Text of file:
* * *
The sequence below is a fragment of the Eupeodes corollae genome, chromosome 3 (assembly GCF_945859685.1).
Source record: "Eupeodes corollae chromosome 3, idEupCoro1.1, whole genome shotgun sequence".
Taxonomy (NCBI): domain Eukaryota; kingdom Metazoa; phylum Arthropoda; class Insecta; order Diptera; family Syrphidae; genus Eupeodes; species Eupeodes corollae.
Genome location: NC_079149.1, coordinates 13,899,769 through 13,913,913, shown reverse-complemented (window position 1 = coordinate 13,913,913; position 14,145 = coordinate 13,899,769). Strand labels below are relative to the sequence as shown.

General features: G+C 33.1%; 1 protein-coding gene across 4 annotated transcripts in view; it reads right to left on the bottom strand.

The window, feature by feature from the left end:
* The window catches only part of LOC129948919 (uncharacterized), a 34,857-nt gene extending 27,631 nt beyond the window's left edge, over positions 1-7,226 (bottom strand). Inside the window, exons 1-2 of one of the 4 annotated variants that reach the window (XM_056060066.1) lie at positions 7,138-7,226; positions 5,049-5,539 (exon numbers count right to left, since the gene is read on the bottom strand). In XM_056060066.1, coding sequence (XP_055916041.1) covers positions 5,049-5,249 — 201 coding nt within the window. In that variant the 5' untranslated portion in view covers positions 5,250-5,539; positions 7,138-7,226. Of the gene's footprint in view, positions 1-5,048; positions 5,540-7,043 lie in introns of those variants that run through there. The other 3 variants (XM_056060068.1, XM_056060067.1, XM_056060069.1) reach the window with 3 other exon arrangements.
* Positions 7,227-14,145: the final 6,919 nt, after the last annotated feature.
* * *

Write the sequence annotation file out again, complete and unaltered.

The sequence below is a fragment of the Eupeodes corollae genome, chromosome 3 (assembly GCF_945859685.1).
Source record: "Eupeodes corollae chromosome 3, idEupCoro1.1, whole genome shotgun sequence".
Taxonomy (NCBI): domain Eukaryota; kingdom Metazoa; phylum Arthropoda; class Insecta; order Diptera; family Syrphidae; genus Eupeodes; species Eupeodes corollae.
Genome location: NC_079149.1, coordinates 13,899,769 through 13,913,913, shown reverse-complemented (window position 1 = coordinate 13,913,913; position 14,145 = coordinate 13,899,769). Strand labels below are relative to the sequence as shown.

General features: G+C 33.1%; 1 protein-coding gene across 4 annotated transcripts in view; it reads right to left on the bottom strand.

The window, feature by feature from the left end:
* The window catches only part of LOC129948919 (uncharacterized), a 34,857-nt gene extending 27,631 nt beyond the window's left edge, over positions 1-7,226 (bottom strand). Inside the window, exons 1-2 of one of the 4 annotated variants that reach the window (XM_056060066.1) lie at positions 7,138-7,226; positions 5,049-5,539 (exon numbers count right to left, since the gene is read on the bottom strand). In XM_056060066.1, coding sequence (XP_055916041.1) covers positions 5,049-5,249 — 201 coding nt within the window. In that variant the 5' untranslated portion in view covers positions 5,250-5,539; positions 7,138-7,226. Of the gene's footprint in view, positions 1-5,048; positions 5,540-7,043 lie in introns of those variants that run through there. The other 3 variants (XM_056060068.1, XM_056060067.1, XM_056060069.1) reach the window with 3 other exon arrangements.
* Positions 7,227-14,145: the final 6,919 nt, after the last annotated feature.